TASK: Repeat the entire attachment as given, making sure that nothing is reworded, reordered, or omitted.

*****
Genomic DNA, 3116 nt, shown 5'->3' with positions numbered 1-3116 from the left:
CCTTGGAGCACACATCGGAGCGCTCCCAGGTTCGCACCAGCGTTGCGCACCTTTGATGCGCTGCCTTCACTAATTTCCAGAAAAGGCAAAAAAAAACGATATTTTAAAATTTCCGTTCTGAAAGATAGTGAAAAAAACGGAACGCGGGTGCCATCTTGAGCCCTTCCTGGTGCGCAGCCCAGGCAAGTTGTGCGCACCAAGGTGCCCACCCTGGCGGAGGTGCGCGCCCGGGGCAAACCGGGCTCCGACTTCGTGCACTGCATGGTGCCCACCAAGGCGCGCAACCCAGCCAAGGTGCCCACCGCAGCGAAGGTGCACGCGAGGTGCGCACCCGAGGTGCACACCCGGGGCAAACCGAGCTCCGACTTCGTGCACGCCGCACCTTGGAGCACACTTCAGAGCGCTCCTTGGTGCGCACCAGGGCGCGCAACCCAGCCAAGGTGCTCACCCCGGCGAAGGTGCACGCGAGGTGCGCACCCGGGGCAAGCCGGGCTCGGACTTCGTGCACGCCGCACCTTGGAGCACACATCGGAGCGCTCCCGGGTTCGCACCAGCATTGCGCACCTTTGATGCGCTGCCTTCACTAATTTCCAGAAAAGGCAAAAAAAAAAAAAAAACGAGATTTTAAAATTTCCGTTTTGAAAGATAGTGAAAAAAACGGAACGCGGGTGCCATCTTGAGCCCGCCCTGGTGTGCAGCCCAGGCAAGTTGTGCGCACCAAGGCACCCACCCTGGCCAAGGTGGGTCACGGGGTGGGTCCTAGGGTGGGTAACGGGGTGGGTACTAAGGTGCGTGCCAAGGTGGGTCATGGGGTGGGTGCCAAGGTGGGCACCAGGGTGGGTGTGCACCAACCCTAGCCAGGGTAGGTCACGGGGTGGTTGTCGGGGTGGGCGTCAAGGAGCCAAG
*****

Genomic DNA, 3116 nt, shown 5'->3' with positions numbered 1-3116 from the left:
CCTTGGAGCACACATCGGAGCGCTCCCAGGTTCGCACCAGCGTTGCGCACCTTTGATGCGCTGCCTTCACTAATTTCCAGAAAAGGCAAAAAAAAACGATATTTTAAAATTTCCGTTCTGAAAGATAGTGAAAAAAACGGAACGCGGGTGCCATCTTGAGCCCTTCCTGGTGCGCAGCCCAGGCAAGTTGTGCGCACCAAGGTGCCCACCCTGGCGGAGGTGCGCGCCCGGGGCAAACCGGGCTCCGACTTCGTGCACTGCATGGTGCCCACCAAGGCGCGCAACCCAGCCAAGGTGCCCACCGCAGCGAAGGTGCACGCGAGGTGCGCACCCGAGGTGCACACCCGGGGCAAACCGAGCTCCGACTTCGTGCACGCCGCACCTTGGAGCACACTTCAGAGCGCTCCTTGGTGCGCACCAGGGCGCGCAACCCAGCCAAGGTGCTCACCCCGGCGAAGGTGCACGCGAGGTGCGCACCCGGGGCAAGCCGGGCTCGGACTTCGTGCACGCCGCACCTTGGAGCACACATCGGAGCGCTCCCGGGTTCGCACCAGCATTGCGCACCTTTGATGCGCTGCCTTCACTAATTTCCAGAAAAGGCAAAAAAAAAAAAAAAACGAGATTTTAAAATTTCCGTTTTGAAAGATAGTGAAAAAAACGGAACGCGGGTGCCATCTTGAGCCCGCCCTGGTGTGCAGCCCAGGCAAGTTGTGCGCACCAAGGCACCCACCCTGGCCAAGGTGGGTCACGGGGTGGGTCCTAGGGTGGGTAACGGGGTGGGTACTAAGGTGCGTGCCAAGGTGGGTCATGGGGTGGGTGCCAAGGTGGGCACCAGGGTGGGTGTGCACCAACCCTAGCCAGGGTAGGTCACGGGGTGGTTGTCGGGGTGGGCGTCAAGGAGCCAAG